Fircreek counselor fired for sexuality
Jace Taylor speaks on stage at the Bellingham Pride Parade July 14. //Photo by Ally Burdett
By Nick Baca
The message #IStandWithJace was seen flying over Cable Street. These signs were part of a protest sparked by the termination of an 18-year-old Bellingham native from his job due to his sexual orientation. With Pride month ending last week, LGBTQ+ awareness and rainbow flags were prevalent around Bellingham.
Jace Taylor found a job at The Firs Camps & Retreats as a FirCreek Camp counselor. Having worked there in the food service division previously, he decided that this summer was a good time to apply for the counselor position. Jace had always talked about being a camp counselor and when the opportunity presented itself he was excited, according to his father James Taylor.
It was when The Firs looked over Jace’s social media that they learned about his sexual orientation and when the Firs called Jace to tell him, he was crushed, said James Taylor.
The Firs is a non-denominational Christian organization that claims on their website that their mission is to help people “encounter Jesus and experience the love of God.” Additionally it states that they follow and endorse certain doctrines such as marriage being between a man and a woman, as well as acknowledgement of male and female being the only two sexes, according to their website.
The Firs has been in Whatcom County since 1927 and has a long history in the area. The Taylor family has attended this camp for over a generation. “The connection to The Firs is deep. Jace’s mom and uncle went there as kids and were counselors as adults,” James Taylor said.
The firing of Jace Taylor has led to the resignation of other employees such as Melissa Burke, the daughter of Susan Burke, a Bellingham mother upset with the choices of The Firs. Melissa was a lifeguard for The Firs but decided to quit after hearing Jace’s story.
“She was hoping beyond hope The Firs would change their mind about Jace to no avail,” Susan Burke said.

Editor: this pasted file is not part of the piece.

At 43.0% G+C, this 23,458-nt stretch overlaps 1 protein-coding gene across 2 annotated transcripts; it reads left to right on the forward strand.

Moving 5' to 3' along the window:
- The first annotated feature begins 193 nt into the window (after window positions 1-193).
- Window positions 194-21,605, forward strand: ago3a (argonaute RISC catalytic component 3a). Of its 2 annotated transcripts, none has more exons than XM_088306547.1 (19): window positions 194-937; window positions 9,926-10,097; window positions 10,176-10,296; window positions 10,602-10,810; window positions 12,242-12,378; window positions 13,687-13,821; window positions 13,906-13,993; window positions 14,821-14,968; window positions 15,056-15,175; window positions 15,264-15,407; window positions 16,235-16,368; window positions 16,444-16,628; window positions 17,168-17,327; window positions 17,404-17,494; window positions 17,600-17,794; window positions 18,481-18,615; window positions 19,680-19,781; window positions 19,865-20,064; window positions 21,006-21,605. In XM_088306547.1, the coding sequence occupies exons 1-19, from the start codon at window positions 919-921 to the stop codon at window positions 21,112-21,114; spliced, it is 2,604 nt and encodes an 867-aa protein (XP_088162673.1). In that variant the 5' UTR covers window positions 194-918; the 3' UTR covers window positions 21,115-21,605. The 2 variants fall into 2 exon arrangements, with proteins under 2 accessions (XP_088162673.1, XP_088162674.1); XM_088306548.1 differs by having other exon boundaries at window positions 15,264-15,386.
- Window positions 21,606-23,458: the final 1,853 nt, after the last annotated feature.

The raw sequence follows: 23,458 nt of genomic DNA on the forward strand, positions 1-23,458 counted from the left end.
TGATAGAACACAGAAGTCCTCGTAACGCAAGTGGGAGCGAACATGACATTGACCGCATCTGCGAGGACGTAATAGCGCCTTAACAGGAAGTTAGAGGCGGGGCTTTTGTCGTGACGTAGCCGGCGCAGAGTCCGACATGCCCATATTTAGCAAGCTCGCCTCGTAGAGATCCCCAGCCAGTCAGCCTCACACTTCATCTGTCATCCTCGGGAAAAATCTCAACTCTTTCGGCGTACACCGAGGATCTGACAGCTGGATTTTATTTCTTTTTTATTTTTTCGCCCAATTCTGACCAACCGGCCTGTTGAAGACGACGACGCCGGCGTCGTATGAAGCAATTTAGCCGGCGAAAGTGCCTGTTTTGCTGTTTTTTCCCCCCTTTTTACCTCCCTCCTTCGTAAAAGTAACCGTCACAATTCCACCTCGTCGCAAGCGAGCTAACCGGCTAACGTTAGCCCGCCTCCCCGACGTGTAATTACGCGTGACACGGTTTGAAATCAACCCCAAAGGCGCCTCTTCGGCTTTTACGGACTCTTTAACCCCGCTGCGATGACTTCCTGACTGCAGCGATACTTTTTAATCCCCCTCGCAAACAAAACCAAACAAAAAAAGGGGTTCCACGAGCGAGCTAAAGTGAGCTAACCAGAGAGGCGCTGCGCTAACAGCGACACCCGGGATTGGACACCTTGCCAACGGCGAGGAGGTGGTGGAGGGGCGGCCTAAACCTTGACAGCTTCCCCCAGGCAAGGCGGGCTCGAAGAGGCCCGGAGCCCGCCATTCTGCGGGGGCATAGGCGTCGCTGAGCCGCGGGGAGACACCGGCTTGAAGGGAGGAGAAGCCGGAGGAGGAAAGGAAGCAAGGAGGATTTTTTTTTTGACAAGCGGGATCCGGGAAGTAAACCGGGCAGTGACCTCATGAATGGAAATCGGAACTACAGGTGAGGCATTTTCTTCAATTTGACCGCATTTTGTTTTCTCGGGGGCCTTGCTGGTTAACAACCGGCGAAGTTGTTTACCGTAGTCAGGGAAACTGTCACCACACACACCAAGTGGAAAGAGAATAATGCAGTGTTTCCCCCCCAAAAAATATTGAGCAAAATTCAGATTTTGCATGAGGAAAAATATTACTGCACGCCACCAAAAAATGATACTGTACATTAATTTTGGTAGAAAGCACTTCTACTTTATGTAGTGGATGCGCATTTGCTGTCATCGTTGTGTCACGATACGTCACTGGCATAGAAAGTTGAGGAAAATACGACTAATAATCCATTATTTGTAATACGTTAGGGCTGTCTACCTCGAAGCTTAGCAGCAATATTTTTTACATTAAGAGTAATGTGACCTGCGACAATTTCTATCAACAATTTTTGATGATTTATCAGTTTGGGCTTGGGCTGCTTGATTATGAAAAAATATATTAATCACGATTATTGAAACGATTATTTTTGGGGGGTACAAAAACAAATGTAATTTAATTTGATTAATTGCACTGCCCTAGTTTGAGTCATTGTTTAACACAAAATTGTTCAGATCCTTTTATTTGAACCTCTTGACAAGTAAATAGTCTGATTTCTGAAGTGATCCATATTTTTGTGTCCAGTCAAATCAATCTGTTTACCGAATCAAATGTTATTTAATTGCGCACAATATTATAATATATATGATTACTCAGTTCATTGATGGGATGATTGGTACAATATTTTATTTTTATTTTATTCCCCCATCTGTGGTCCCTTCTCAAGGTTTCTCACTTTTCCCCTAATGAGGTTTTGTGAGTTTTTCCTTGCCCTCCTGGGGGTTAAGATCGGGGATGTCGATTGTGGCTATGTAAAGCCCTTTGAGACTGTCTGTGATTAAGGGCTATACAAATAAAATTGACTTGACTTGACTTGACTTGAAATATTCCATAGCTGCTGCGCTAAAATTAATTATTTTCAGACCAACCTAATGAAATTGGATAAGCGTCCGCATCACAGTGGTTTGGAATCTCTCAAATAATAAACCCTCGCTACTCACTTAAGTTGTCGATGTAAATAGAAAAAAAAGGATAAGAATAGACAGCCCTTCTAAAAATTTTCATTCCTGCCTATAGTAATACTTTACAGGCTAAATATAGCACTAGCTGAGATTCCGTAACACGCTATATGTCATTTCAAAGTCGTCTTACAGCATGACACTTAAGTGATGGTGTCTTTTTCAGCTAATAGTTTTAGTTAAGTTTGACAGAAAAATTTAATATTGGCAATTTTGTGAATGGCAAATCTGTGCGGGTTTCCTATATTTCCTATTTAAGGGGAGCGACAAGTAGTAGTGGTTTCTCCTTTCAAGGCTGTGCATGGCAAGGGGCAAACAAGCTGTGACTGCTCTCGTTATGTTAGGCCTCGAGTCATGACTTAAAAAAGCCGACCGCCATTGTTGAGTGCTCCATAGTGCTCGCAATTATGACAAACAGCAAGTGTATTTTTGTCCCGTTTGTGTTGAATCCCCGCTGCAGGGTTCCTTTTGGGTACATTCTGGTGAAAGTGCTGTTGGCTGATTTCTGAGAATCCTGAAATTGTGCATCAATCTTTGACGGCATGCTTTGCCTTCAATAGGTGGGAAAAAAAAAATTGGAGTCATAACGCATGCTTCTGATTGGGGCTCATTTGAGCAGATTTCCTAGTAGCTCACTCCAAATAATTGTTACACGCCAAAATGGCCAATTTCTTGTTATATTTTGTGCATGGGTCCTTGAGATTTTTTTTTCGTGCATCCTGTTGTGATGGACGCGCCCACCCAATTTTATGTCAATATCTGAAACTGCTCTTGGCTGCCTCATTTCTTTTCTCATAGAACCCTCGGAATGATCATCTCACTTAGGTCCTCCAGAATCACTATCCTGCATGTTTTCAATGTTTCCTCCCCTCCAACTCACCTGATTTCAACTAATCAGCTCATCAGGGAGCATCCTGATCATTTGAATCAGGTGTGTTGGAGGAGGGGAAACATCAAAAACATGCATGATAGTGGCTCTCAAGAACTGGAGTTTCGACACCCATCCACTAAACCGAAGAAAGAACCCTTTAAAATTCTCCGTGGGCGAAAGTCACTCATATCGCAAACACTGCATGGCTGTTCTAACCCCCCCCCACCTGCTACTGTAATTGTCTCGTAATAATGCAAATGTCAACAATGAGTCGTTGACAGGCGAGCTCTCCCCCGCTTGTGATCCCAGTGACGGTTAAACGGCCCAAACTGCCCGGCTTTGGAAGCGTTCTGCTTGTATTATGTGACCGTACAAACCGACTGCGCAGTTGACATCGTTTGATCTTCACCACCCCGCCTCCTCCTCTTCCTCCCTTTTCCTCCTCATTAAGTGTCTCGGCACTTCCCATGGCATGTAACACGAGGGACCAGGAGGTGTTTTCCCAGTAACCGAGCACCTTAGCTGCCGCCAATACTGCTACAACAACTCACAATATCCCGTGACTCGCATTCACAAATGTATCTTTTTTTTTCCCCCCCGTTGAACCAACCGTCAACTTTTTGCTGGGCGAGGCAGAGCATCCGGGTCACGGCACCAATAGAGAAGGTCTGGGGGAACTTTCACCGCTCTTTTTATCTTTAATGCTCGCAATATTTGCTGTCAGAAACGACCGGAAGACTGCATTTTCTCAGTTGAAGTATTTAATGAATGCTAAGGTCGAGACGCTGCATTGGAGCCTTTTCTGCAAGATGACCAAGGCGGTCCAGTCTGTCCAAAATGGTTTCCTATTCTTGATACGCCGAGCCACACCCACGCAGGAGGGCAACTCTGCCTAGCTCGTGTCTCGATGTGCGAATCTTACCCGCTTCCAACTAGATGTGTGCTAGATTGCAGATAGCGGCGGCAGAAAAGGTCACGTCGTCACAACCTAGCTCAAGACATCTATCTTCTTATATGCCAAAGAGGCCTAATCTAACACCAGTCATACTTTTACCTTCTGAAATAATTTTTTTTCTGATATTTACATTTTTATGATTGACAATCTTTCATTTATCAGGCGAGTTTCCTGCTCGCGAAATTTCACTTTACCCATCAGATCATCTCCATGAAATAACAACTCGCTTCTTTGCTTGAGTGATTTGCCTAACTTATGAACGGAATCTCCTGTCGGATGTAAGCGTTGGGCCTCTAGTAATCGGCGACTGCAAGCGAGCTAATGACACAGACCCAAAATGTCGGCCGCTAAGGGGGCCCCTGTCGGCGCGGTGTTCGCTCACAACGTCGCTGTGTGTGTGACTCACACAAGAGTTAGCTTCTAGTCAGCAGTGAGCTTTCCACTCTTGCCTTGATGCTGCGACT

Soon after, the community began to rally behind Jace Taylor with the support of Cherrelyn Seegers, the mother of one of Jace’s friends who also identifies with the LGBTQ+ community.
“I asked Jace what he wanted to do,” Seegers said. “He said he would like to do a protest on the first day of camp which was Monday, June 24. So, at that point I started a private Facebook page which has now grown to more than 700 members.”
As campers were being dropped off, protesters stood across the street on behalf of the Taylors and in support of progressing LGBTQ+ rights.
An aim of the protest was to call for The Firs to take a claim of equal opportunity employment off of their website, said Seegers. Equal opportunity employment is described as “n employer that pledges to not discriminate against employees based on race, color, religion, sex, national origin, age, disability or genetic information,” according to Tulane University.
“An equal opportunity employer has been set forth by a federal commission called the Equal Opportunity Employment Commision,” Seegers said. “The two designations are mutually exclusive. This means that The Firs should not be claiming as they do on their applications as well as their website that they are an equal opportunity employer.”
Another goal of the protest was for The Firs to “look inside their values, principles and policies, and decide that it is time in fact for them to change as many other religious organizations have over the past couple years,” Seegers said.
According to Seegers, since the protest, some companies have taken action. The Opportunity Council in Bellingham pulled out of a 25-year contract which included the use of a commercial kitchen at The Firs. Executive Director of the company, Greg Winter, stated on their website that The Firs action “does not align with non-discrimination clauses in the federal and state contracts that fund these Opportunity Council (OC) programs.” The Taylors have also received numerous emails, texts and support through social media.
“It has been something beautiful out of something painful,” James Taylor said. “It has been a very encouraging experience.”